Wednesday, May 22, 2013

"I'm sorry, I am only a medical student."

     So..........graduation is over. I am officially Dr. Amanda. While I am THRILLED that all of my hard work throughout the past 4 years........actually since the beginning of college (that is how long is takes to complete all of the necessary pre-requisistes for medical school) has earned me that title, I cannot help but feel a little bit of nostalgia for being a medical student. I know that may sound crazy, because all every medical student wants is to be called "doctor," but as the dean of my school reminded us, as our degrees were conferred, the responsibility that comes with the title is enormous. I now confer your degree "with all of the rights, titles, privileges, and responsibilities that come with it" is how he phrased it exactly.
      The next time I walk into a hospital, I will be somebody's doctor. The same is true for every one of the students in my class, and every 4th year medical student in the country. That fact is a little bit scary. A LOT scary actually. I am also 100% sure that it is just as scary, if not scarier, for the potential patients we will treat. During my rotations I used to wish I was the doctor so that I could actually make my own decisions and do my own procedures, but I also found comfort in my go to excuse "I am so sorry, I am not sure/can't do anything. I am only a medical student, but I would be happy to go and speak to the doctor for you."
      That excuse was useful in a multitude of situations, most of them stressful. I loved participating in  patient care, but I was always happy that I was not allowed to make decisions by myself, because that meant that I could not hurt or harm the patient by making the WRONG decision. I always had to check with the resident or the attending before doing anything. I had someone watching over me while I did a procedure, to make sure I did it correctly, or help guide me if I was stuck. Now, my excuse is gone. All bets are off. I am pretty sure they are not going to throw us interns to the wolves-we will (obviously) be working under more experienced residents and attendings. However, we will be expected to make our own decisions and be confident in them. I am pretty sure that I have gained no extra medical knowledge in the past 2 days (days in which my status has been changed from a medical student to a doctor), but I can hope that this will be a situation where there is an extremely sharp learning curve.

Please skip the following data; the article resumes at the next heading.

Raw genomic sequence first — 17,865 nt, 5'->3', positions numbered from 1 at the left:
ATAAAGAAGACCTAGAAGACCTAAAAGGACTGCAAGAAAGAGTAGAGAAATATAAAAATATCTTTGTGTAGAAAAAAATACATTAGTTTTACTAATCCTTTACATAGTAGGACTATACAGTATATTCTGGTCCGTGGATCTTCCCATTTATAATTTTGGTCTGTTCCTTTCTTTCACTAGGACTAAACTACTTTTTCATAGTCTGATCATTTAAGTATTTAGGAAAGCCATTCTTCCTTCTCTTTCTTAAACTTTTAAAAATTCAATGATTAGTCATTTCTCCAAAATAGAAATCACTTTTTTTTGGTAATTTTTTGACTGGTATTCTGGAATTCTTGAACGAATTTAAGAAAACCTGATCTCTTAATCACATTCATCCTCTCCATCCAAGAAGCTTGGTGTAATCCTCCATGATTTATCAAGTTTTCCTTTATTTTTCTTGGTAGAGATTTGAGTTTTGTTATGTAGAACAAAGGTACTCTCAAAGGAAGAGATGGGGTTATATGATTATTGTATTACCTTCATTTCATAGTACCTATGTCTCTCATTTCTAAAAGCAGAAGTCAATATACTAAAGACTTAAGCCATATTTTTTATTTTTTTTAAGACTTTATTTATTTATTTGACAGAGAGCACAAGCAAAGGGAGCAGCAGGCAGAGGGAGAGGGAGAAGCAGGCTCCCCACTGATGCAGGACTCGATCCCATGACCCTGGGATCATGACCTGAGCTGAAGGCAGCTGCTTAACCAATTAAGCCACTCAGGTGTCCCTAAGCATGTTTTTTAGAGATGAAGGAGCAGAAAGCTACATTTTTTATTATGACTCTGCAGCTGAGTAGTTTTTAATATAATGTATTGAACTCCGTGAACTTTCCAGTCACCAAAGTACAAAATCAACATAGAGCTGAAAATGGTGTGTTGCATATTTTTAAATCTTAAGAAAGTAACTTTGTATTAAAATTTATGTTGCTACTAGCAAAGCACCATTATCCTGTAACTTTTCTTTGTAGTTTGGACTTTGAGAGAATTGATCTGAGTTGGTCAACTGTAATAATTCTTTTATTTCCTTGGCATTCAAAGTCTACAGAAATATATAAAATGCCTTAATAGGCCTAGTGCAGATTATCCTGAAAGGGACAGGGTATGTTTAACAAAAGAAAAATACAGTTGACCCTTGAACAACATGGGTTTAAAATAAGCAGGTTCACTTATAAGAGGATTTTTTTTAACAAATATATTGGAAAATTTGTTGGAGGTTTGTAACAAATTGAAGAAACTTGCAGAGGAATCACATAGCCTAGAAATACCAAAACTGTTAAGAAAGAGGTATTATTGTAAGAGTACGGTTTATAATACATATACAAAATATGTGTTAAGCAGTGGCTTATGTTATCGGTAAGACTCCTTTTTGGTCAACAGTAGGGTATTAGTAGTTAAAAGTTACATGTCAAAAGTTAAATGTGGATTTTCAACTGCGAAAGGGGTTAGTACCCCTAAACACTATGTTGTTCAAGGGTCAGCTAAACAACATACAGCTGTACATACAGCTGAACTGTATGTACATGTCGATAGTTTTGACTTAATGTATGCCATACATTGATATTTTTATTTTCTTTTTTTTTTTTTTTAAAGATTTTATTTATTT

I have not received my schedule yet, but I hope I begin on a service where the patients are not too sick, where I will not have life and death decisions to make on a daily basis. I would love to ease into residency, learn the flow of the hospital, and make friends with the nurses before being placed in a situation with critical patients. Unfortunately, I do not make the schedule, and I do not believe that I will be granted such luck. As a future anesthesia resident, I am required to complete 2 ICU months before the year is over, and I have a strong feeling that I will be starting there. All I can do, is my best. Study in my (extremely limited) free time, and look to more experienced doctors to help me along the way. I am told that this anxiety is extremely normal, and that in a year, when the next set of interns begin, I will feel like a pro. That is very hard to imagine right now, but I am optimistic.
      On another note, after only 9 months of marriage, I will finally be going on my honeymoon to Greece! So, even though I have so many things to post about, I will probably be a bit MIA for the next week an a half. I will be sure to update you guys and post pictures as soon as I return. In the meantime, happy Memorial Day and may this be your best summer ever (one in which you avoid any and all hospitals in the month of July-just kidding).

1 comment:

  1. You need to change your font. It's painful to read. Other than that, nice blog.